BANKDIRECT CAPITAL FINANCE v. INSURANCE COMPANY OF STATE OF PA

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Supreme Court, Appellate Division, Second Department, New York.

BANKDIRECT CAPITAL FINANCE, etc., appellant, v. INSURANCE COMPANY OF STATE OF PA, respondent.

Decided: August 20, 2014

WILLIAM F. MASTRO, J.P., THOMAS A. DICKERSON, SYLVIA O. HINDS–RADIX, and COLLEEN D. DUFFY, JJ. Steven G. Legum, Mineola, N.Y., for appellant. Zeichner Ellman & Krause, LLP, New York, N.Y. (Michael S. Davis of counsel), for respondent.

In an action to recover damages for breach of contract, the plaintiff appeals, as limited by its brief, from so much of an order of the Supreme Court, Nassau County (Brandveen, J.), entered March 15, 2013, as denied its motion for summary judgment on the complaint and granted that branch of the defendant's cross motion which was pursuant to 11 USC § 362(a) to stay the action.

ORDERED that the order is modified, on the law, by deleting the provision thereof granting that branch of the defendant's cross motion which was pursuant to 11 USC § 362(a) to stay the action, and substituting therefor a provision denying that branch of the cross motion; as so modified, the order is affirmed insofar as appealed from, without costs or disbursements.

In 2009, Standard Funding Corp. (hereinafter Standard) contracted with a nonparty, Emivest Aerospace Corporation (hereinafter Emivest), to finance the sum of $81,868.50 for insurance premiums for a workers compensation policy (hereinafter the policy) that the defendant, Insurance Company of State of PA (hereinafter ISOP), issued to Emivest. Pursuant to the finance agreement, Emivest agreed to repay Standard the financed sum with interest, and purportedly assigned to Standard all of its interest in any unearned or return premium due upon cancellation of the policy. Nonparty Wortham Insurance & Risk Mgmt (hereinafter Wortham) was the broker for the finance agreement, which was governed by Texas law.

On an unspecified date, Standard purportedly notified ISOP of the assignment. On another unspecified date, the plaintiff, Bankdirect Capital Finance (hereinafter Bankdirect), purportedly acquired Standard, which purportedly assigned its interest in the return premium to Bankdirect. In June 2010, Emivest allegedly defaulted on its repayment obligation to Bankdirect. In September 2010, the policy allegedly was cancelled. In October 2010, Emivest filed for bankruptcy protection. In February 2011, ISOP paid the sum of $47,022.09, representing the return premium, to Wortham.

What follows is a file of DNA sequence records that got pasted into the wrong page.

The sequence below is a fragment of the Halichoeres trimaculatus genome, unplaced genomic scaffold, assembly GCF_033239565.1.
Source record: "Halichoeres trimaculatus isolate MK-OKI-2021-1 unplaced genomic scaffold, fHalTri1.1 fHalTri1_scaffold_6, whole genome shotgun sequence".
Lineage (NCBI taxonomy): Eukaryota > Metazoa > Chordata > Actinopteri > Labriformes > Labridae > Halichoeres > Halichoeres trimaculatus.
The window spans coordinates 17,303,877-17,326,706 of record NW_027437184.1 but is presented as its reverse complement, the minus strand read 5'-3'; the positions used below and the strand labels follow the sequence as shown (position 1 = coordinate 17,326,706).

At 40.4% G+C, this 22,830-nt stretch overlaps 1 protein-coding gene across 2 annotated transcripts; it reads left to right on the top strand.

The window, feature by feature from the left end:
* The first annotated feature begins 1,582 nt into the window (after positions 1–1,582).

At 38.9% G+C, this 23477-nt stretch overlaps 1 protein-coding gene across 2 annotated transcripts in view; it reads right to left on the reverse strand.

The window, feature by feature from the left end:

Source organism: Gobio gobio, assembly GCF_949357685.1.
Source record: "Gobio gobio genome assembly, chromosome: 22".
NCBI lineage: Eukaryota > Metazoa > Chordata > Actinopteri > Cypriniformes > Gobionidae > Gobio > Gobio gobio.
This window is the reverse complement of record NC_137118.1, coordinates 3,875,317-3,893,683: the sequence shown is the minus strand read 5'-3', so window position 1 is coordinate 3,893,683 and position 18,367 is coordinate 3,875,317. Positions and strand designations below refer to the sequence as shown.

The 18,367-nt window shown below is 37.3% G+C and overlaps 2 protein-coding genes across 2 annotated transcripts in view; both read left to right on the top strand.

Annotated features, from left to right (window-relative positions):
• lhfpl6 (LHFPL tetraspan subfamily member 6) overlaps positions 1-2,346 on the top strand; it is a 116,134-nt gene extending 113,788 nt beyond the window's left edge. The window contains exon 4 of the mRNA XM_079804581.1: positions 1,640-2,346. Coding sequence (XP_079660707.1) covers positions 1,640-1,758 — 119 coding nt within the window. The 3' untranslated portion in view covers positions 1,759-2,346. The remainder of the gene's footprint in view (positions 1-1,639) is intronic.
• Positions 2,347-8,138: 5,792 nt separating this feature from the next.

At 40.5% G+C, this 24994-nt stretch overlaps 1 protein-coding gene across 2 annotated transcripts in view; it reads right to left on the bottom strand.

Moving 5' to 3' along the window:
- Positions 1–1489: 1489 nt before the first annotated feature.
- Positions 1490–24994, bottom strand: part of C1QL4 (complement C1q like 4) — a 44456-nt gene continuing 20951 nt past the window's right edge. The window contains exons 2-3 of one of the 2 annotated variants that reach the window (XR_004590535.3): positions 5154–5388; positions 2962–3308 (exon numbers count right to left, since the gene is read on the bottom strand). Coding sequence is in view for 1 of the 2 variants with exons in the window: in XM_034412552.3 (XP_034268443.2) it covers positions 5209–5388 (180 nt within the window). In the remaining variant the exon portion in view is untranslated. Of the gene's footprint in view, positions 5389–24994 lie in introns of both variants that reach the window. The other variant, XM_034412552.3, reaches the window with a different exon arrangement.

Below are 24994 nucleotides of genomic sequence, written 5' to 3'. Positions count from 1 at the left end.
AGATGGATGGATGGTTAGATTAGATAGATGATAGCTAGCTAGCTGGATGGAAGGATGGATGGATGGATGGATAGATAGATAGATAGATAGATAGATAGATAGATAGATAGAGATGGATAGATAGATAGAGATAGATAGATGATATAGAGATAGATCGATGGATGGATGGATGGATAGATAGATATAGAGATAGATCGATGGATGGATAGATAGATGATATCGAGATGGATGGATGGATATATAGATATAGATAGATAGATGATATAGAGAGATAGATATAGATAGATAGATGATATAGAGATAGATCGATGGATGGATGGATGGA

In August 2011, Bankdirect commenced this action against ISOP to recover damages for breach of contract. After issue was joined, Bankdirect moved for summary judgment on the complaint. ISOP cross-moved to stay the action pursuant to 11 USC § 362(a) or, alternatively, pursuant to CPLR 2201, in light of Emivest's bankruptcy. The Supreme Court, inter alia, denied Bankdirect's motion and granted that branch of ISOP's cross motion which was pursuant to 11 USC § 362(a) to stay the action.

Contrary to Bankdirect's contention, the Supreme Court properly denied its motion for summary judgment on the complaint, as it failed to meet its initial burden of establishing its prima facie entitlement to judgment as a matter of law (see Winegrad v. New York Univ. Med. Ctr., 64 N.Y.2d 851, 853). Bankdirect failed to tender sufficient evidence to eliminate all triable issues of fact as to whether, inter alia, Emivest assigned its entire interest or simply transferred a security interest in the return premium to Standard, whether Standard properly notified ISOP of the purported assignment to it of such interest in the return premium, whether Standard assigned any interest in the return premium to Bankdirect, and whether Bankdirect properly notified ISOP of any such assignment.

However, the Supreme Court erred in granting that branch of ISOP's cross motion which was pursuant to 11 USC § 362(a) to stay the action.

“[T]he bankruptcy court can stay actions against any party, even a non-debtor, whenever the objective of the action is to obtain possession or exercise control over the debtor's property. Unless a case involves unusual circumstances, however, the bankruptcy court cannot halt litigation by non-debtors, even if they are in a similar legal or factual nexus with the debtor.

“The unusual circumstances in which the bankruptcy court can stay cases against non-debtors are rare. They typically arise where there is such identity between the debtor and the third-party defendant that the debtor may be said to be the real party defendant and that a judgment against the third-party defendant will in effect be a judgment or finding against the debtor. In other words, the automatic stay will apply to non-debtors only when a claim against the non-debtor will have an immediate adverse economic consequence for the debtor's estate” (Ritchie Capital Mgmt., L.L.C. v. Jeffries, 653 F3d 755, 762–763 [8th Cir] [citations and internal quotation marks omitted]; see McCartney v. Integra Nat Bank North, 106 F3d 506, 509–510 [3rd Cir]; A.H. Robins Co. Inc. v. Piccinin, 788 F.2d 994, 999 [4th Cir]; Lynch v. Johns–Manville Sales Corp., 710 F.2d 1194, 1196).

ISOP failed to demonstrate that Bankdirect's claim against it would have an “immediate adverse economic consequence” for Emivest's estate (Capital Mgmt., L.L.C. v. Jeffries Ritchie, 653 F3d at 763) [8th Cir]. Thus, it was not entitled to the protection of the automatic stay pursuant to 11 USC § 362(a).

The parties' remaining contentions are without merit.

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